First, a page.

The alarm went off at 4:30am, today we got an extra 15 minutes of sleep. We snacked on a few left over items in the kitchen and got ready for a long day in Kruger Park.
We met Donald, our guide, at 5:15am at the front gate. He handed us blankets and we started our cold drive towards the park with a quick pickup of another couple.
The truck pulled up to the still closed park gates and a minute later they opened a side gate for guided tours. A line of people had already formed outside the main entrance.
Donald ran into the park office to fill out the required paperwork while we waited outside. The horizon was just starting to brighten when he returned ready to go.
We were in the park before sunrise, the dawn sky was a dark shade of pink. Donald stopped the truck, the air was filled with the calls of various animals. An outline of a giraffe broke through the horizon ahead of us.
As the sun rose the park came alive. A small group of sleeping rhinos where huddled together in the brush.
We came upon a different giraffe who was wandering between the trees looking for an early breakfast. We were told that their lifespans were shorter than other larger animals due to their high blood pressure, little sleep and relatively easy prey.
We were treated to a unique spotting of a jackal in the distance with an impala cautiously watching its movements.
This had all been spotted before the sun had fully rose above the horizon. We sat bundled in the car waiting to see what came next.
A herd of elephants were making their way down the sun-soaked hillside.
A few vultures sat above us in the treetops.
Another herd of elephants were feeding closer to the main road.
Their trunks wrapped around branches, breaking them and bringing them to their mouthes.
A bateleur sat perched in a nearby tree. It's known as the tightrope-walker because it how it rocks its wings during flight as if it's trying to balance itself.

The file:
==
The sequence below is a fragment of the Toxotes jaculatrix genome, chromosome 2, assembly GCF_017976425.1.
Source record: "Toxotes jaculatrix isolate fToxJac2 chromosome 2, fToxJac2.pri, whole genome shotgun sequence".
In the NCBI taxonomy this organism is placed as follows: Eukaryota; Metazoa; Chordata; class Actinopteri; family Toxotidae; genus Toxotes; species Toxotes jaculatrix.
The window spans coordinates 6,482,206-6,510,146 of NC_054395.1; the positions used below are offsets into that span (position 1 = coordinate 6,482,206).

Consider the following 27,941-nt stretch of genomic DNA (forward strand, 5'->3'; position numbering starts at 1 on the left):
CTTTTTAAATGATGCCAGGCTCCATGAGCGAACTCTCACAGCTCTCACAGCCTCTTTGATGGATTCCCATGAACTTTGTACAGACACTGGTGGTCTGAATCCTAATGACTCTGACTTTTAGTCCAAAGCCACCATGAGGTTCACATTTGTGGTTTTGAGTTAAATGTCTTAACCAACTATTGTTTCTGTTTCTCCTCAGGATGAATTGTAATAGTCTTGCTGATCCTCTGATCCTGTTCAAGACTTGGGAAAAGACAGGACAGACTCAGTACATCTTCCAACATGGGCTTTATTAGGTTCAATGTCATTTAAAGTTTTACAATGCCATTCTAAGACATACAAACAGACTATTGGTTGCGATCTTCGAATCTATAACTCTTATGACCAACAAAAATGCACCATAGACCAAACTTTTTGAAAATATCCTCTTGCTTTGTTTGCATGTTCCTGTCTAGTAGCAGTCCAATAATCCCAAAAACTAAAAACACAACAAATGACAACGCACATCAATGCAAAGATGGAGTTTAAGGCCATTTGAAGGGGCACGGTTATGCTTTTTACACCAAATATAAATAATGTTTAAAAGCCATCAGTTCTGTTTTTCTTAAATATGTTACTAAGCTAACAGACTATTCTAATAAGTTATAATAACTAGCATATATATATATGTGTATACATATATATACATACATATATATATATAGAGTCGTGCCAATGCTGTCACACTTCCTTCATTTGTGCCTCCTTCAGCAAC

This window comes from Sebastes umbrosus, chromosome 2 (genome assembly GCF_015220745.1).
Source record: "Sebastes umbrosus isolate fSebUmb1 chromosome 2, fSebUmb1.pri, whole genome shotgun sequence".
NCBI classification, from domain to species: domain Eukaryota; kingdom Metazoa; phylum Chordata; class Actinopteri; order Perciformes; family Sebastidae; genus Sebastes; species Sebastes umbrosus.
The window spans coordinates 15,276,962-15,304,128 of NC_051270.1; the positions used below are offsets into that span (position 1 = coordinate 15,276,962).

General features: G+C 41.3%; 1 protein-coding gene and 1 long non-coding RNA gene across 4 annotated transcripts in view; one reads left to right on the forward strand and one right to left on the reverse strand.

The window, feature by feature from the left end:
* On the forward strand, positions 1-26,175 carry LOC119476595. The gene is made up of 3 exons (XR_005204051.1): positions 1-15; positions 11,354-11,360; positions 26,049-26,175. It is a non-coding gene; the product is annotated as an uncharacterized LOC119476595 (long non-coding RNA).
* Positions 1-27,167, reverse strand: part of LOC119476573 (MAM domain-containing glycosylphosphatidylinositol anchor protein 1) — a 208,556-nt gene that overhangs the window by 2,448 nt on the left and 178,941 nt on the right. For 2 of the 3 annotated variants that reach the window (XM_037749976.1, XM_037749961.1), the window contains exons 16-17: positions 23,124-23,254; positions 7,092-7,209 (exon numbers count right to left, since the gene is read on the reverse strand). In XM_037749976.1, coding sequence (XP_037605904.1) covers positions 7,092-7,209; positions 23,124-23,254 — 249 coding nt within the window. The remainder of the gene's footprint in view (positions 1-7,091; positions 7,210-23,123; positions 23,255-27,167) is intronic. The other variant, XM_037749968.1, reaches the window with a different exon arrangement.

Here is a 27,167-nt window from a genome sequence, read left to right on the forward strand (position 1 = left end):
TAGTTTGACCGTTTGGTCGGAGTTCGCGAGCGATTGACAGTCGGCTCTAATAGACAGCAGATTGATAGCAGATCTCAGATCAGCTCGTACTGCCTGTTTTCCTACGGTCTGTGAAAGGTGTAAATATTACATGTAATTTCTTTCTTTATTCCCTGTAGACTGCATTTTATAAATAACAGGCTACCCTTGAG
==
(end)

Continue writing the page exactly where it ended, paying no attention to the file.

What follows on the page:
I was excited to see our next spotting, a zebra. We’d seen them before but never in the day light. A handful were spread out across the open field in front of us.
A few minutes later we spotted some waterbuck.
We pulled off the main paved road and were rocking along a bumpy dirt road. Again it would seem that luck was on our side when there in the middle of the road was a mother cheetah and her young cub.
The cub laid in the road for a while before bouncing off into the brush.
The mother sat motionless and fixated on something in the distance.
Eventually she lost interest in whatever she had spotted and joined the cub in the brush. We drove on waiting for our next surprise.
It wasn’t long before we’d stumbled upon another herd of elephants.
The rivers and dry river beds are their main hotspots. Elephants will dig holes in the dry river beds to get down to the ground water.
Digging wasn’t needed so much in this part as the main river was still very much flowing. We came up on a herd that had just taken a quick soak in the river. A few hippos were still bobbing around in the background.
The road twisted and wound back over the river where the banks were dotted with baboons.
The baboons had taken over the concrete bridge while the young ones were jumping up from the riverbed.
They walked the length of the bridge, staring at the occupants in our car. We’re told they’re one of the few animals in the park that recognize humans rather than just seeing a truck.
The babies were the real stars this morning as they clung to their mothers.
We’d seen so much already and it was now just mid morning. We’d arrived at Lower Sabie camp where we’d be stopping for breakfast. On a large open patio we were shown to a table in the sunshine.
We ordered some omelets and breakfast smoothies. The breakfast was shockingly good. I was expecting typical park food but this was turning out to be one of our better meals of the trip.
After loading back into the truck we hit the road. The cold morning air had burned away and now the heat was starting to build. We came to a waterhole where a large crocodile was warming in the sun.
The landscape seemed to be getting prettier the deeper into the park we drove.
By late morning the temperatures had jumped up and slowly we started giving up our blankets and jackets.
As the temperatures increased it seemed like the animal spotting decreased proportionally.